- Don't name or get close to chickens you will cull, as mentioned before. (While this is not always possible, you can often predict, such as when you have 7 cockerels for only 6 pullets.) But if you do, you can still do it. It's just a lot harder on you.
- Sometimes holding the chicken upside down will make them drowsy, sometimes not. It's worth trying (be patient, give it a minute or two), but be prepared for it not to work all the time.
- RESTRAIN THE LEGS - to keep them from working their way out of the cone. I figured out to use a large gear tie to gently hold the legs together in while in the cone (I also used it to hold in the scalder and to hang to pluck). If you don't, you may have to rush the cut while trying to hold them in the cone, and they may still leverage and flip themselves out, even after your cut, which is beyond horrible. This is particularly important for big/strong birds. Ask me how I know (times 3). Also, this allows you to take any thick scratch-and-peck-resistant gloves you are wearing off before trying to make the cut.
- Use a scalpel (can be obtained at Tractor Supply or a feed store)
- If you use a bucket to catch the blood, put an inch or so of water in the bottom to dilute the blood when it falls in - it will keep the blood from coagulating (and then it's easier to clean up/pour on plants).
- A fish cleaning table (with a hose hooked up to the faucet) is very useful if you can get one.
- Except the neck skin, two cuts over the pelvic bones and opening the gizzard, all of the evisceration can be done with a good pair of scissors/poultry shears and your fingers (with less risk of contaminating the meat). But a lung scraper tool is very useful if you've got one.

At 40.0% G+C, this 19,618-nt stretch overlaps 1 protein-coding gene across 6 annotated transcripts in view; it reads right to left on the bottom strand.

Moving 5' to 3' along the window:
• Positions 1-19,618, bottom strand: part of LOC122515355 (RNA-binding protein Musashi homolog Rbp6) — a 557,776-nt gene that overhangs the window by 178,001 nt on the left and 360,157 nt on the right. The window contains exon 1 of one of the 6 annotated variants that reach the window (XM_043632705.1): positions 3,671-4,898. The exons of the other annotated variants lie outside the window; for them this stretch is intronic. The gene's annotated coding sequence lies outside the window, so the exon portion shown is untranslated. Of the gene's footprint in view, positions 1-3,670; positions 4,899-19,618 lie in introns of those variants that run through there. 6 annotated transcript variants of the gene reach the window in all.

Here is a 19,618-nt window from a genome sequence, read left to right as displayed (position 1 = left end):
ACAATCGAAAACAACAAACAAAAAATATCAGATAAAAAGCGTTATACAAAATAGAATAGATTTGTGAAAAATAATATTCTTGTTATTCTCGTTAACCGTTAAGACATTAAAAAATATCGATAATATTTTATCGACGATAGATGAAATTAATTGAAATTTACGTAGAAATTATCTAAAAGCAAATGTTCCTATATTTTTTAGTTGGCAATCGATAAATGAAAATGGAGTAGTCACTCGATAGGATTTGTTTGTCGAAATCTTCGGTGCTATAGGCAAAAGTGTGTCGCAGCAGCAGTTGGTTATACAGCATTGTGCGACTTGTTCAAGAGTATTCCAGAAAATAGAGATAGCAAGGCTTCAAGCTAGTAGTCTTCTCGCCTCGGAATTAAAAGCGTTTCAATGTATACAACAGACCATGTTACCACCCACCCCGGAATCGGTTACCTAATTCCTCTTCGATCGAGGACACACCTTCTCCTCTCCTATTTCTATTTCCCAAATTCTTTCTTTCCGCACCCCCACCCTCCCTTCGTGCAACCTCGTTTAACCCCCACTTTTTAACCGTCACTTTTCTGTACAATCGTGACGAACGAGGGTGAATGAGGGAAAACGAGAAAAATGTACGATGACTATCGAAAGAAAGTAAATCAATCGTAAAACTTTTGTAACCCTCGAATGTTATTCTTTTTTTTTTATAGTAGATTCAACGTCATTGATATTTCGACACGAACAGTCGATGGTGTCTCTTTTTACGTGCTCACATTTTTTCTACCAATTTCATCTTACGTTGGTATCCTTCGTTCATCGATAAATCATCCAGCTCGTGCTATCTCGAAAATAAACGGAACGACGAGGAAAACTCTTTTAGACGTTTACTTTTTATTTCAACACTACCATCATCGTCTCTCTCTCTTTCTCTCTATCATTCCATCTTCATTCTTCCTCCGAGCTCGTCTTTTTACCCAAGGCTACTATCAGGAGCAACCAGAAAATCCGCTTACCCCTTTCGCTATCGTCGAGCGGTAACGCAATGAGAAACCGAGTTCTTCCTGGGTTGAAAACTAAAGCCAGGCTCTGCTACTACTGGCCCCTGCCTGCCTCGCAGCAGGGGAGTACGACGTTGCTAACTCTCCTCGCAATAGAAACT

- Small hands are always an advantage
- Non-chicken people are not that helpful, and it may be best not to talk about it to them about it (even if they support you - they don't really understand, and they may not want to hear about it, though my mother was pretty good). BYC is honestly the best.
- Though I was tired, the most calming thing for me to do after culling was not to go take a hot bath and have a glass of wine - it was to do chores to take care of the rest of the flock (bedding cleaning, roost scrubbing, poop scooping, etc.). I spent the entire rest of both days doing this. By the end of the day I was tired, but very much at peace about it.
I cooked the first of the birds a couple nights ago. He was delicious, and I was more grateful for my food than I had ever been before. I believe I am a better person for this. This thread was very helpful to me in preparing, and I want to thank everyone who posted anything here.
- Ant Farm
That is a very insightful and helpful post
You should consider entering this in the article contest.